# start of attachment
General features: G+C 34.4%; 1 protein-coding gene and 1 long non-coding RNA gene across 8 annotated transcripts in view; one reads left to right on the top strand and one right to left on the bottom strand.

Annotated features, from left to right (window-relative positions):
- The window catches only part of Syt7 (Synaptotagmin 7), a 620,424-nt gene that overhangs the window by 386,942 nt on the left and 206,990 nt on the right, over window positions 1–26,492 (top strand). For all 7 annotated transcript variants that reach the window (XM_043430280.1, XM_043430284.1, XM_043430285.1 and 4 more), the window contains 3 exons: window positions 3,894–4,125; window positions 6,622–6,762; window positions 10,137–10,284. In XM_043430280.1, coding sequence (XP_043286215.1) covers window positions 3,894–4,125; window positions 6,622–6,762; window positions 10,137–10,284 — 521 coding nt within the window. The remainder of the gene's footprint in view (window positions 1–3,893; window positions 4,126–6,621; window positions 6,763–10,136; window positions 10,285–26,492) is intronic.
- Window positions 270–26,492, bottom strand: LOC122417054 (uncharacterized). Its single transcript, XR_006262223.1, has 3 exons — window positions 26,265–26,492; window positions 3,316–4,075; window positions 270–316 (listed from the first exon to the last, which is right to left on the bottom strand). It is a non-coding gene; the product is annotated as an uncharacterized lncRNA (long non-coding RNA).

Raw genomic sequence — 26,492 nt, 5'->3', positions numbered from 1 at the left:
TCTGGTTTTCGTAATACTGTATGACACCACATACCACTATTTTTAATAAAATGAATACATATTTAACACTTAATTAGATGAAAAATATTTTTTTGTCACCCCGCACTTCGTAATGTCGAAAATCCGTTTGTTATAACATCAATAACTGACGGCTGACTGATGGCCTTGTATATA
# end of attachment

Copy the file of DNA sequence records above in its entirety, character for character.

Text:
General features: G+C 34.4%; 1 protein-coding gene and 1 long non-coding RNA gene across 8 annotated transcripts in view; one reads left to right on the top strand and one right to left on the bottom strand.

Annotated features, from left to right (window-relative positions):
- The window catches only part of Syt7 (Synaptotagmin 7), a 620,424-nt gene that overhangs the window by 386,942 nt on the left and 206,990 nt on the right, over window positions 1–26,492 (top strand). For all 7 annotated transcript variants that reach the window (XM_043430280.1, XM_043430284.1, XM_043430285.1 and 4 more), the window contains 3 exons: window positions 3,894–4,125; window positions 6,622–6,762; window positions 10,137–10,284. In XM_043430280.1, coding sequence (XP_043286215.1) covers window positions 3,894–4,125; window positions 6,622–6,762; window positions 10,137–10,284 — 521 coding nt within the window. The remainder of the gene's footprint in view (window positions 1–3,893; window positions 4,126–6,621; window positions 6,763–10,136; window positions 10,285–26,492) is intronic.
- Window positions 270–26,492, bottom strand: LOC122417054 (uncharacterized). Its single transcript, XR_006262223.1, has 3 exons — window positions 26,265–26,492; window positions 3,316–4,075; window positions 270–316 (listed from the first exon to the last, which is right to left on the bottom strand). It is a non-coding gene; the product is annotated as an uncharacterized lncRNA (long non-coding RNA).

Raw genomic sequence — 26,492 nt, 5'->3', positions numbered from 1 at the left:
TCTGGTTTTCGTAATACTGTATGACACCACATACCACTATTTTTAATAAAATGAATACATATTTAACACTTAATTAGATGAAAAATATTTTTTTGTCACCCCGCACTTCGTAATGTCGAAAATCCGTTTGTTATAACATCAATAACTGACGGCTGACTGATGGCCTTGTATATA